Scottish food and drink exports hit £6bn a year

By Michelle Perrett

- Last updated on GMT

Salmon is one of the Scottish exports
Salmon is one of the Scottish exports
Scottish food and drink exports were worth approximately £6bn in 2017 – almost £570m more than in 2016, the Scottish Government has revealed.

It said that food exports were valued at about £1.6bn in 2017 – a rise of 15% or £214m on 2016. Exports of food to Europe were worth £1.1bn following an increase of 13%, or £125m.

Fish and seafood accounted for the majority of food exports and were worth approximately £944m, it said. This was up 23% from the previous year. Scotch whisky exports also increased by around £356m compared to 2016.

Single market

Cabinet secretary for the rural economy Fergus Ewing raised concerns about the importance of the EU single market to the success of food and drink.

“The continuing uncertainty surrounding the UK Government’s Brexit plans, and the prospect of losing tariff-free access to that market would be potentially devastating for our food and drink industry,”​ he said.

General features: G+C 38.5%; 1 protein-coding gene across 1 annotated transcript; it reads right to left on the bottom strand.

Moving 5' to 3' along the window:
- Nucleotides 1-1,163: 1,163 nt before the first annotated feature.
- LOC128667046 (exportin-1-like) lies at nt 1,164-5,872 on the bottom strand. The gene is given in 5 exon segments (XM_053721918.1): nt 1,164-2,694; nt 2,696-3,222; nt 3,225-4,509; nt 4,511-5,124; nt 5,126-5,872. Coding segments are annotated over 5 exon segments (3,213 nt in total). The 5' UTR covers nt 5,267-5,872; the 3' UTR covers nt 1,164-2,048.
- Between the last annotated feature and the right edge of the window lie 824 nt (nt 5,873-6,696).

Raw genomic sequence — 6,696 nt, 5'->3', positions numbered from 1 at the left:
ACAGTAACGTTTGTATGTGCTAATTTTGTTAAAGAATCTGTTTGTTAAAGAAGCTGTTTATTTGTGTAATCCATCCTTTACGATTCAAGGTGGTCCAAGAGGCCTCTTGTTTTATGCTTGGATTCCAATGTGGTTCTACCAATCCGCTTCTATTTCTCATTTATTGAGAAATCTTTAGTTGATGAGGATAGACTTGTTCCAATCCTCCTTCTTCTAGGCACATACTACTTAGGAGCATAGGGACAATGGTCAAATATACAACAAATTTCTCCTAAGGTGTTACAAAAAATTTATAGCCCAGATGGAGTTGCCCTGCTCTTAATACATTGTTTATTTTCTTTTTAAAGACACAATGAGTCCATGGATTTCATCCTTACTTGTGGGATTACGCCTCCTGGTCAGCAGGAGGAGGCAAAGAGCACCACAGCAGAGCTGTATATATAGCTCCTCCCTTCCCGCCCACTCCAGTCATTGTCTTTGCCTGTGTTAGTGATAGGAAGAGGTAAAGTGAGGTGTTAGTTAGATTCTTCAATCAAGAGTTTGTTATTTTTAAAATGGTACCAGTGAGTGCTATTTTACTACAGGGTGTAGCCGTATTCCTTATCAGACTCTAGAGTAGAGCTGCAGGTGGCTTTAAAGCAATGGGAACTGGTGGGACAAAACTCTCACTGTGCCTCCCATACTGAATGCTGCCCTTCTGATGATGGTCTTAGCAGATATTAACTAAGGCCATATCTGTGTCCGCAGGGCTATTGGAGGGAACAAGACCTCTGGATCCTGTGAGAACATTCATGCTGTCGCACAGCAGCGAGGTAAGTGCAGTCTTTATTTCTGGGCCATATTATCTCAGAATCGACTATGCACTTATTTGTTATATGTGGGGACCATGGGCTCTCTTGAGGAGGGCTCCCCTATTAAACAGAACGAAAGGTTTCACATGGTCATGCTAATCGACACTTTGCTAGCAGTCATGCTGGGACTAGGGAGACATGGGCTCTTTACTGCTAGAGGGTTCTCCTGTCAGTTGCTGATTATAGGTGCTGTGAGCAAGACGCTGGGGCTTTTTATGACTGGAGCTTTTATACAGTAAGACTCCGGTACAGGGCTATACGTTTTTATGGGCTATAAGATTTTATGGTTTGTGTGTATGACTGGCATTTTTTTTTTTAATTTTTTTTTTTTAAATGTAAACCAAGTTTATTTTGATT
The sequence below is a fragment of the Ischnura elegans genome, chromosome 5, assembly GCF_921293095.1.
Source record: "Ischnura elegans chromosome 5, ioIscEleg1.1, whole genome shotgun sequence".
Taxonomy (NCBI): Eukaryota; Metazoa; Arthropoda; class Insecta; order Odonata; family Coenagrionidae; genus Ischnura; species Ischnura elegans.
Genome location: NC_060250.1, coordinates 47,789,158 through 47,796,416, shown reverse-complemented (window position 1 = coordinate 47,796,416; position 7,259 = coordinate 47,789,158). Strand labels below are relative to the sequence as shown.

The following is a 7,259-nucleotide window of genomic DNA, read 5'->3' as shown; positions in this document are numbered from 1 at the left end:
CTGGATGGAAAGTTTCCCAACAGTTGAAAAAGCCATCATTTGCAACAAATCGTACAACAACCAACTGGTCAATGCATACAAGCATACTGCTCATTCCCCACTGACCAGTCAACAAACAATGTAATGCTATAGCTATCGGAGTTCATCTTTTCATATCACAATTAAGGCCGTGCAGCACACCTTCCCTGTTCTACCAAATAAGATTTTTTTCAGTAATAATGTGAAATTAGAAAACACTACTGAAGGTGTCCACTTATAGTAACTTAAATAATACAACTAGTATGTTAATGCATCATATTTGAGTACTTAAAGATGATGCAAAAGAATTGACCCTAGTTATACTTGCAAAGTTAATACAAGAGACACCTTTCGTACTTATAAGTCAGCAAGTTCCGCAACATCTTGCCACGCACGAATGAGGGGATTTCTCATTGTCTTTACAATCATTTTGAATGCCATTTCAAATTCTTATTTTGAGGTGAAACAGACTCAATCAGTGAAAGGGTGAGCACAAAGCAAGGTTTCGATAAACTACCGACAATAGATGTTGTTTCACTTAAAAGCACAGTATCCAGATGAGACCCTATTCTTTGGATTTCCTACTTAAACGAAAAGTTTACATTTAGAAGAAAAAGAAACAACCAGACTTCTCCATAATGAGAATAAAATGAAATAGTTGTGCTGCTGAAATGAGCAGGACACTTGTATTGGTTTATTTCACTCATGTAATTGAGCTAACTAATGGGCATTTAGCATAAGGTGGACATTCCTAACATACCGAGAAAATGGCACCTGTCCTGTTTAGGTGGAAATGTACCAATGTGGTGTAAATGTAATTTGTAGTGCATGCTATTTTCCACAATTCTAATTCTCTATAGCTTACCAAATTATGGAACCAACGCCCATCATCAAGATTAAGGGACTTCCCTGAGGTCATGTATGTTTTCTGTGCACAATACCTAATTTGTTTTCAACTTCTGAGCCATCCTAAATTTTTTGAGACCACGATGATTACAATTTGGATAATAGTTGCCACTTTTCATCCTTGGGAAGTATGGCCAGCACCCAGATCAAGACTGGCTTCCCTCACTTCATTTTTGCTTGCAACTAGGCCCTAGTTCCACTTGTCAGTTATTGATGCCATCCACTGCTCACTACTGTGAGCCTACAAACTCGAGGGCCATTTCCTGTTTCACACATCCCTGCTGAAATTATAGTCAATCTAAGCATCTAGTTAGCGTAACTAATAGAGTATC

“Confirmation by the UK Government that it wants devolved powers over food labelling to transfer to them creates further risk and uncertainty, when much of our success depends on our ability to market Scottish produce and provenance effectively.”

Strong demand

Susan Beattie, head of food and drink at Scottish Development International, said it was “fantastic”​ to see such strong demand for its products and predicted this would continue to increase. 

Meanwhile, James Withers, chief executive of Scotland Food & Drink, said: “The world is increasingly developing a taste for Scottish produce and it is driving incredible growth for Scottish food and drink businesses and the economy as a whole.

“It is particularly important to see our food exports increasing in Asia and North America, following in the footsteps of our number one export, Scotch whisky, which is firmly back into its growth phase. However, Europe remains the top destination for many of our products, emphasising the need for a Brexit process which protects this vital trade.”

 

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